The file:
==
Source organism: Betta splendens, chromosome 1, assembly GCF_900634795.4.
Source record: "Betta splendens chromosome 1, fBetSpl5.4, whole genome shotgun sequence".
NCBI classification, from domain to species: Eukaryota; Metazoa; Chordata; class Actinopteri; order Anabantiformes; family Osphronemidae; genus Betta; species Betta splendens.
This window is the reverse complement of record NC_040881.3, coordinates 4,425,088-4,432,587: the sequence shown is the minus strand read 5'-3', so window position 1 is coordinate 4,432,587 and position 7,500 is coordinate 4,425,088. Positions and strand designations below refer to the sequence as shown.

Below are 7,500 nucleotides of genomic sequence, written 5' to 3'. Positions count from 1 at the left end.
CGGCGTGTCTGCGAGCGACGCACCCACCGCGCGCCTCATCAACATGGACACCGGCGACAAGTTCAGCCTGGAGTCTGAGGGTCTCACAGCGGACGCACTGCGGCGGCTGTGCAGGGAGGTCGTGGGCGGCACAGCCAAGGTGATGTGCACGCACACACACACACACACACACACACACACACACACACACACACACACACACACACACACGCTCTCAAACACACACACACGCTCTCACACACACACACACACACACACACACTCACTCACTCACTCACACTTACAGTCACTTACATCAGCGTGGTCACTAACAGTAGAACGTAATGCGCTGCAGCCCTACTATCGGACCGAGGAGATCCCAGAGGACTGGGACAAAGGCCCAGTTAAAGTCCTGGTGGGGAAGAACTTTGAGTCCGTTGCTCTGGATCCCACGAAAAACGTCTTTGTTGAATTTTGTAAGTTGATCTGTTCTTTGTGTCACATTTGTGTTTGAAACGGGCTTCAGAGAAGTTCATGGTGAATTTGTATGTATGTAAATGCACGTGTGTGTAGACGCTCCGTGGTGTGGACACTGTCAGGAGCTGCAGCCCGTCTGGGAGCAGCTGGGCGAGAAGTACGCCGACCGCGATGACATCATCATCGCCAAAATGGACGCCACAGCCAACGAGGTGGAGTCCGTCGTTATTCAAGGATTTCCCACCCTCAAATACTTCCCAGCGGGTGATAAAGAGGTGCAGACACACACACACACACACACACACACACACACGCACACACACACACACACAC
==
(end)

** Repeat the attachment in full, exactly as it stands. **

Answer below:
Source organism: Betta splendens, chromosome 1, assembly GCF_900634795.4.
Source record: "Betta splendens chromosome 1, fBetSpl5.4, whole genome shotgun sequence".
NCBI classification, from domain to species: Eukaryota; Metazoa; Chordata; class Actinopteri; order Anabantiformes; family Osphronemidae; genus Betta; species Betta splendens.
This window is the reverse complement of record NC_040881.3, coordinates 4,425,088-4,432,587: the sequence shown is the minus strand read 5'-3', so window position 1 is coordinate 4,432,587 and position 7,500 is coordinate 4,425,088. Positions and strand designations below refer to the sequence as shown.

Below are 7,500 nucleotides of genomic sequence, written 5' to 3'. Positions count from 1 at the left end.
CGGCGTGTCTGCGAGCGACGCACCCACCGCGCGCCTCATCAACATGGACACCGGCGACAAGTTCAGCCTGGAGTCTGAGGGTCTCACAGCGGACGCACTGCGGCGGCTGTGCAGGGAGGTCGTGGGCGGCACAGCCAAGGTGATGTGCACGCACACACACACACACACACACACACACACACACACACACACACACACACACACACACACGCTCTCAAACACACACACACGCTCTCACACACACACACACACACACACACACTCACTCACTCACTCACACTTACAGTCACTTACATCAGCGTGGTCACTAACAGTAGAACGTAATGCGCTGCAGCCCTACTATCGGACCGAGGAGATCCCAGAGGACTGGGACAAAGGCCCAGTTAAAGTCCTGGTGGGGAAGAACTTTGAGTCCGTTGCTCTGGATCCCACGAAAAACGTCTTTGTTGAATTTTGTAAGTTGATCTGTTCTTTGTGTCACATTTGTGTTTGAAACGGGCTTCAGAGAAGTTCATGGTGAATTTGTATGTATGTAAATGCACGTGTGTGTAGACGCTCCGTGGTGTGGACACTGTCAGGAGCTGCAGCCCGTCTGGGAGCAGCTGGGCGAGAAGTACGCCGACCGCGATGACATCATCATCGCCAAAATGGACGCCACAGCCAACGAGGTGGAGTCCGTCGTTATTCAAGGATTTCCCACCCTCAAATACTTCCCAGCGGGTGATAAAGAGGTGCAGACACACACACACACACACACACACACACACACGCACACACACACACACACAC